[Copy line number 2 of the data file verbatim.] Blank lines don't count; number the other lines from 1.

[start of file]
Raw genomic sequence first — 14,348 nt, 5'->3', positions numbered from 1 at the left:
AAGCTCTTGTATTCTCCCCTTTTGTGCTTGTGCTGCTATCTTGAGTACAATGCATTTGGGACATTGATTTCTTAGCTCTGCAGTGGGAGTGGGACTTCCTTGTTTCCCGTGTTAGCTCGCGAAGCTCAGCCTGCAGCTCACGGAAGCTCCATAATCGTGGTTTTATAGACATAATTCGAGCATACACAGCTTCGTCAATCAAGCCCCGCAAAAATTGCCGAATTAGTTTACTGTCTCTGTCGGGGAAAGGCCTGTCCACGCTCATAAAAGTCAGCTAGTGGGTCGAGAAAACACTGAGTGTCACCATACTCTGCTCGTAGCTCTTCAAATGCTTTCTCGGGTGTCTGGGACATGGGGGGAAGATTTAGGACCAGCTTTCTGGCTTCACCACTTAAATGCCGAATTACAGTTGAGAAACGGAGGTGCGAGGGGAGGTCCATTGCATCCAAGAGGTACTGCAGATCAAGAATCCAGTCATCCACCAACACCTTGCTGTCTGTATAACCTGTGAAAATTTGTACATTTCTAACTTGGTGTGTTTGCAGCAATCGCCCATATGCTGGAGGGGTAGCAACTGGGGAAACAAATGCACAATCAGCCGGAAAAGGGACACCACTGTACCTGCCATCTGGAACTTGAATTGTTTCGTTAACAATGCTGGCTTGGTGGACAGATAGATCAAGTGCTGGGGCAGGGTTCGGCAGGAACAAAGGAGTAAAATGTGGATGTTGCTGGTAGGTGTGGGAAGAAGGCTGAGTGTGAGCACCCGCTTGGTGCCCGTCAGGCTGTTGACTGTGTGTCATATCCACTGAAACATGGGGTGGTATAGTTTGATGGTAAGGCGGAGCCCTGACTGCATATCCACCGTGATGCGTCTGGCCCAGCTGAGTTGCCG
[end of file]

AAGCTCTTGTATTCTCCCCTTTTGTGCTTGTGCTGCTATCTTGAGTACAATGCATTTGGGACATTGATTTCTTAGCTCTGCAGTGGGAGTGGGACTTCCTTGTTTCCCGTGTTAGCTCGCGAAGCTCAGCCTGCAGCTCACGGAAGCTCCATAATCGTGGTTTTATAGACATAATTCGAGCATACACAGCTTCGTCAATCAAGCCCCGCAAAAATTGCCGAATTAGTTTACTGTCTCTGTCGGGGAAAGGCCTGTCCACGCTCATAAAAGTCAGCTAGTGGGTCGAGAAAACACTGAGTGTCACCATACTCTGCTCGTAGCTCTTCAAATGCTTTCTCGGGTGTCTGGGACATGGGGGGAAGATTTAGGACCAGCTTTCTGGCTTCACCACTTAAATGCCGAATTACAGTTGAGAAACGGAGGTGCGAGGGGAGGTCCATTGCATCCAAGAGGTACTGCAGATCAAGAATCCAGTCATCCACCAACACCTTGCTGTCTGTATAACCTGTGAAAATTTGTACATTTCTAACTTGGTGTGTTTGCAGCAATCGCCCATATGCTGGAGGGGTAGCAACTGGGGAAACAAATGCACAATCAGCCGGAAAAGGGACACCACTGTACCTGCCATCTGGAACTTGAATTGTTTCGTTAACAATGCTGGCTTGGTGGACAGATAGATCAAGTGCTGGGGCAGGGTTCGGCAGGAACAAAGGAGTAAAATGTGGATGTTGCTGGTAGGTGTGGGAAGAAGGCTGAGTGTGAGCACCCGCTTGGTGCCCGTCAGGCTGTTGACTGTGTGTCATATCCACTGAAACATGGGGTGGTATAGTTTGATGGTAAGGCGGAGCCCTGACTGCATATCCACCGTGATGCGTCTGGCCCAGCTGAGTTGCCG